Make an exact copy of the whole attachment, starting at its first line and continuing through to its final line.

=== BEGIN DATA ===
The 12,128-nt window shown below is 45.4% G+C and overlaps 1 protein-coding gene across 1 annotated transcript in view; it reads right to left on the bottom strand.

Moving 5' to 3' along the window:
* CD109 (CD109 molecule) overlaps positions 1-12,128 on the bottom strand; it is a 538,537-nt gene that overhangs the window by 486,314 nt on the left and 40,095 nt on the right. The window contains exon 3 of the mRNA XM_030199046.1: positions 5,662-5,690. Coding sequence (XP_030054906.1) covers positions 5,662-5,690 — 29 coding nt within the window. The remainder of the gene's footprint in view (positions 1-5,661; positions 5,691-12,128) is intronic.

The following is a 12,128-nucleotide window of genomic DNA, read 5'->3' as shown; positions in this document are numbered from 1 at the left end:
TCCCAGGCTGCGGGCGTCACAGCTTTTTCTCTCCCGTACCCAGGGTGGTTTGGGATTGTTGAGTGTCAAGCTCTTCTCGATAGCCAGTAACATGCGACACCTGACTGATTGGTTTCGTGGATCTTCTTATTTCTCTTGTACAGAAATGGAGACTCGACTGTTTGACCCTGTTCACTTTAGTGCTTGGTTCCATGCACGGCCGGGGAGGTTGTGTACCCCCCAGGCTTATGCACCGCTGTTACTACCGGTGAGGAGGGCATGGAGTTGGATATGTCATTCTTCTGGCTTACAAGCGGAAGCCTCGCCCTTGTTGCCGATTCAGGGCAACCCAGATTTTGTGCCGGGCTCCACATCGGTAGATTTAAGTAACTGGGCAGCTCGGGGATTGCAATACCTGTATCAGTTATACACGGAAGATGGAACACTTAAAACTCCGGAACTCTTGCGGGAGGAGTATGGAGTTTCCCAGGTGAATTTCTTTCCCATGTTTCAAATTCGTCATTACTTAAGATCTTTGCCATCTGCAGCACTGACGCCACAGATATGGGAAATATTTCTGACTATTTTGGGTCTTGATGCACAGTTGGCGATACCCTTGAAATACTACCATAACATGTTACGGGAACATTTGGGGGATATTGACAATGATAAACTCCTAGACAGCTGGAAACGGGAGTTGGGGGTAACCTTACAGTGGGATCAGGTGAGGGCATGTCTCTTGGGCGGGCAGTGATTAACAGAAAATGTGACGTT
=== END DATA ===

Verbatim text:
The 12,128-nt window shown below is 45.4% G+C and overlaps 1 protein-coding gene across 1 annotated transcript in view; it reads right to left on the bottom strand.

Moving 5' to 3' along the window:
* CD109 (CD109 molecule) overlaps positions 1-12,128 on the bottom strand; it is a 538,537-nt gene that overhangs the window by 486,314 nt on the left and 40,095 nt on the right. The window contains exon 3 of the mRNA XM_030199046.1: positions 5,662-5,690. Coding sequence (XP_030054906.1) covers positions 5,662-5,690 — 29 coding nt within the window. The remainder of the gene's footprint in view (positions 1-5,661; positions 5,691-12,128) is intronic.

The following is a 12,128-nucleotide window of genomic DNA, read 5'->3' as shown; positions in this document are numbered from 1 at the left end:
TCCCAGGCTGCGGGCGTCACAGCTTTTTCTCTCCCGTACCCAGGGTGGTTTGGGATTGTTGAGTGTCAAGCTCTTCTCGATAGCCAGTAACATGCGACACCTGACTGATTGGTTTCGTGGATCTTCTTATTTCTCTTGTACAGAAATGGAGACTCGACTGTTTGACCCTGTTCACTTTAGTGCTTGGTTCCATGCACGGCCGGGGAGGTTGTGTACCCCCCAGGCTTATGCACCGCTGTTACTACCGGTGAGGAGGGCATGGAGTTGGATATGTCATTCTTCTGGCTTACAAGCGGAAGCCTCGCCCTTGTTGCCGATTCAGGGCAACCCAGATTTTGTGCCGGGCTCCACATCGGTAGATTTAAGTAACTGGGCAGCTCGGGGATTGCAATACCTGTATCAGTTATACACGGAAGATGGAACACTTAAAACTCCGGAACTCTTGCGGGAGGAGTATGGAGTTTCCCAGGTGAATTTCTTTCCCATGTTTCAAATTCGTCATTACTTAAGATCTTTGCCATCTGCAGCACTGACGCCACAGATATGGGAAATATTTCTGACTATTTTGGGTCTTGATGCACAGTTGGCGATACCCTTGAAATACTACCATAACATGTTACGGGAACATTTGGGGGATATTGACAATGATAAACTCCTAGACAGCTGGAAACGGGAGTTGGGGGTAACCTTACAGTGGGATCAGGTGAGGGCATGTCTCTTGGGCGGGCAGTGATTAACAGAAAATGTGACGTT